Investments Strengthen Nunavut's Fishing Industry - Three Projects Aim to Diversify Region's Fishery and Create Jobs

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IQALUIT, Jan. 15, 2014 /CNW/ - Office of the Minister of the Environment, Minister of the Canadian Northern Economic Development Agency (CanNor), and Minister for the Arctic Council

Minister Leona Aglukkaq was in Iqaluit today to announce funding for three projects aimed at diversifying Nunavut's fishing industry, creating jobs and enhancing training opportunities in this vital sector of the territory's economy. Together, the three projects represent an investment of over $360,000 in Nunavut's fisheries industry.

CanNor is investing $220,000 to help conduct two studies that will explore the turbot fishery, which could benefit the communities of Grise Fiord and Qikiqtarjuak by creating new jobs. Funding of $85,000 for the renewal of Nunavut's Fisheries Strategy will map the way forward for the sector. Lastly, CanNor is investing $58,000 to enhance a training simulator that will help individuals develop the skills they need to prepare for a career in the fishing sector.

CanNor works to help develop a diversified, sustainable and dynamic economy across Canada's three territories, and delivers on its northern mandate through funding programs, the Northern Projects Management Office and by undertaking policy and research.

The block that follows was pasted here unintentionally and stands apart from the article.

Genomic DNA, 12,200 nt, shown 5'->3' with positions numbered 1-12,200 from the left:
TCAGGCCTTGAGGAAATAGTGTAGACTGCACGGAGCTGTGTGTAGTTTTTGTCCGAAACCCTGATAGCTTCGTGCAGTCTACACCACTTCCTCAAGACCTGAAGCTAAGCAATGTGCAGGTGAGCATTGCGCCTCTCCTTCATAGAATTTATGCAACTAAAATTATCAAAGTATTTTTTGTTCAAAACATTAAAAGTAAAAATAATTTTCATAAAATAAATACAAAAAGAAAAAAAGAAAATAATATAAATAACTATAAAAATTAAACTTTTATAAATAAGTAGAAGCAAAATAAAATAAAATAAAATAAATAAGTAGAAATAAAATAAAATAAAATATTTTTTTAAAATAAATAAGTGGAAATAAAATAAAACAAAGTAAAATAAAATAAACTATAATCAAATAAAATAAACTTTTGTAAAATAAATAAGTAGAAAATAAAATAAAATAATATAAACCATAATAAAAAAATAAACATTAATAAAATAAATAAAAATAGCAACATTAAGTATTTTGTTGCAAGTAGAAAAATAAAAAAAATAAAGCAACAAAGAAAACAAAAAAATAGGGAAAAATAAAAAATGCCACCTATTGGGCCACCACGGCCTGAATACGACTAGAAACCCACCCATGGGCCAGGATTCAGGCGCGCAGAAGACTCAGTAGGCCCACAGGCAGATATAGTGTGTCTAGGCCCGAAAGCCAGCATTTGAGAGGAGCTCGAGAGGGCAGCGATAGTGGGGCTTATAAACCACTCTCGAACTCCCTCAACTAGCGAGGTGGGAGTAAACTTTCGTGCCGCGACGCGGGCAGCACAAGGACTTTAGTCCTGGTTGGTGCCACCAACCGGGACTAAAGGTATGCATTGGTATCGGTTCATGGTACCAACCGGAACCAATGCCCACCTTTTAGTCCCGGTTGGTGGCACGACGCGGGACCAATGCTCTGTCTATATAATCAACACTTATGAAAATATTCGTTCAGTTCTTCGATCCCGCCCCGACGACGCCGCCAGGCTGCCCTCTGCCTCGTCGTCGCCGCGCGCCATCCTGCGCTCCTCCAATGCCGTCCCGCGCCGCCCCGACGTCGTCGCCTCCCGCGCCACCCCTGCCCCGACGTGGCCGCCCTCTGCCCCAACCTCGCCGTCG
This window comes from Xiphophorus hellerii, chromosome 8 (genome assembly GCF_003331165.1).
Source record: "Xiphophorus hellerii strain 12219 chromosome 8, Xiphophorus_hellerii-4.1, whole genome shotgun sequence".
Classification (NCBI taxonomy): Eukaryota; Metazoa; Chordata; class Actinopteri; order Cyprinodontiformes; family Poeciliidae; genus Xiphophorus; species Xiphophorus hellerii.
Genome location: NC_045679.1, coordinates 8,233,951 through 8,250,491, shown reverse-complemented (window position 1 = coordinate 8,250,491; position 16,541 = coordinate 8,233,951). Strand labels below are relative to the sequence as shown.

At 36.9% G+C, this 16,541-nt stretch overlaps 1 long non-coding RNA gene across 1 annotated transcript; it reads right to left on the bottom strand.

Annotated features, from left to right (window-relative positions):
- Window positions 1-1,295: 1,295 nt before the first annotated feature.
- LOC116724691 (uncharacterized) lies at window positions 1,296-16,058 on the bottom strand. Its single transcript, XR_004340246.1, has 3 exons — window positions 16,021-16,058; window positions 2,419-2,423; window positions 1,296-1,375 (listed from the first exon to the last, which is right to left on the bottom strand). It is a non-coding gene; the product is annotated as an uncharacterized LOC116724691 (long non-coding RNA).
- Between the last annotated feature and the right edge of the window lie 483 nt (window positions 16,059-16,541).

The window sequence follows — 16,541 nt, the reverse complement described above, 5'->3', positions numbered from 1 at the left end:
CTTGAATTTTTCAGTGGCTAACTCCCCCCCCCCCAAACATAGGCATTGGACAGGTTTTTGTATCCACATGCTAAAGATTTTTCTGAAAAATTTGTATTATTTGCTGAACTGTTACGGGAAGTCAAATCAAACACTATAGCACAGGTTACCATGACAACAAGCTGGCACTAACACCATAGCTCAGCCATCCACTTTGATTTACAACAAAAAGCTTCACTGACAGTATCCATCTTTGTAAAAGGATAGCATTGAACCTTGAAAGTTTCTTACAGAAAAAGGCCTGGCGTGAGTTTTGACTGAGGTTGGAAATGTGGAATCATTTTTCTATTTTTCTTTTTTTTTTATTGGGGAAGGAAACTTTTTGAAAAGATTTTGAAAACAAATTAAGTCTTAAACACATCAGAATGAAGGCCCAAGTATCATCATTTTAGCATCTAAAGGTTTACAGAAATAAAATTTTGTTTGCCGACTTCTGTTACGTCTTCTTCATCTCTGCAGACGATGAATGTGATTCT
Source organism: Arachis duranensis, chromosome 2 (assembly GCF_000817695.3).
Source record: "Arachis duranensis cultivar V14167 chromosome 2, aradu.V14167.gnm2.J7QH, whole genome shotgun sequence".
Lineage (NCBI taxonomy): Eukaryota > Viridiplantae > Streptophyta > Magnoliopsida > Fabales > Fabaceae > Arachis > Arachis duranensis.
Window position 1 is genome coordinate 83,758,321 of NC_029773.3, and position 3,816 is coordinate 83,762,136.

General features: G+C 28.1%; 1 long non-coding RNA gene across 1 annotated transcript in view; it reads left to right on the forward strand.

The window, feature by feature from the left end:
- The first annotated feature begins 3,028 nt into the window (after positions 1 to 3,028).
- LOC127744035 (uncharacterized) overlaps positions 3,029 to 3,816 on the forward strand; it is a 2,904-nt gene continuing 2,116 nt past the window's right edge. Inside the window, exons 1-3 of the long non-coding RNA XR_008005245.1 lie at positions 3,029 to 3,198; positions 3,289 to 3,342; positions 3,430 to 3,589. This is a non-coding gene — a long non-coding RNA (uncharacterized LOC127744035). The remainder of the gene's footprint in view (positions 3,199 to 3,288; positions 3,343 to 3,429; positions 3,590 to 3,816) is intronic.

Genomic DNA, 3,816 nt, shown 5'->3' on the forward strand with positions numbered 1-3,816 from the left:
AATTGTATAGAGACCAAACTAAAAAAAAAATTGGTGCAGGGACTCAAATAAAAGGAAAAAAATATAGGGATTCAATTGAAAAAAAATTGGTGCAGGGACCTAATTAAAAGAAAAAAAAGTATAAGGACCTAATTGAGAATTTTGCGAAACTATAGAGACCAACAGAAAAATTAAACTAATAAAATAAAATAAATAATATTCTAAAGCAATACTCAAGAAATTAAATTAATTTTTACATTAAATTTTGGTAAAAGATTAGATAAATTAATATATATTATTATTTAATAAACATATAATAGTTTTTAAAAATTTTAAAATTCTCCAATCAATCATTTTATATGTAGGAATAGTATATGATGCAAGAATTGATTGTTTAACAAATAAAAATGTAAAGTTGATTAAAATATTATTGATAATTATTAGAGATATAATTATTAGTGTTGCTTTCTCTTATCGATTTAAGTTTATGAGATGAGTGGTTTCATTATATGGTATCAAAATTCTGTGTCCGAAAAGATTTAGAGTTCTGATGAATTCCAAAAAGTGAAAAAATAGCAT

Quick Facts

  • In 2012-13, the total market value of the actual harvest for Nunavut's turbot, northern shrimp and arctic char was $79 million, with a potential market value of $110 million.
  • More than 700 people have been trained by the Nunavut Fisheries and Marine Training Consortium (NFMTC) since 2005.

Quotes

"Our Government is committed to creating jobs and economic growth in the North. In collaboration with our partners, this investment supports Nunavut's fishing industry - one of the key sectors for economic development in the region."

Leona Aglukkaq, Minister of the Environment, Minister of the Canadian Northern Economic Development Agency, and Minister for the Arctic Council

"CanNor's support for research, training and renewal of the Nunavut Fisheries Strategy will ensure that Nunavummiut continue to see increasing benefits from the development of this important resource."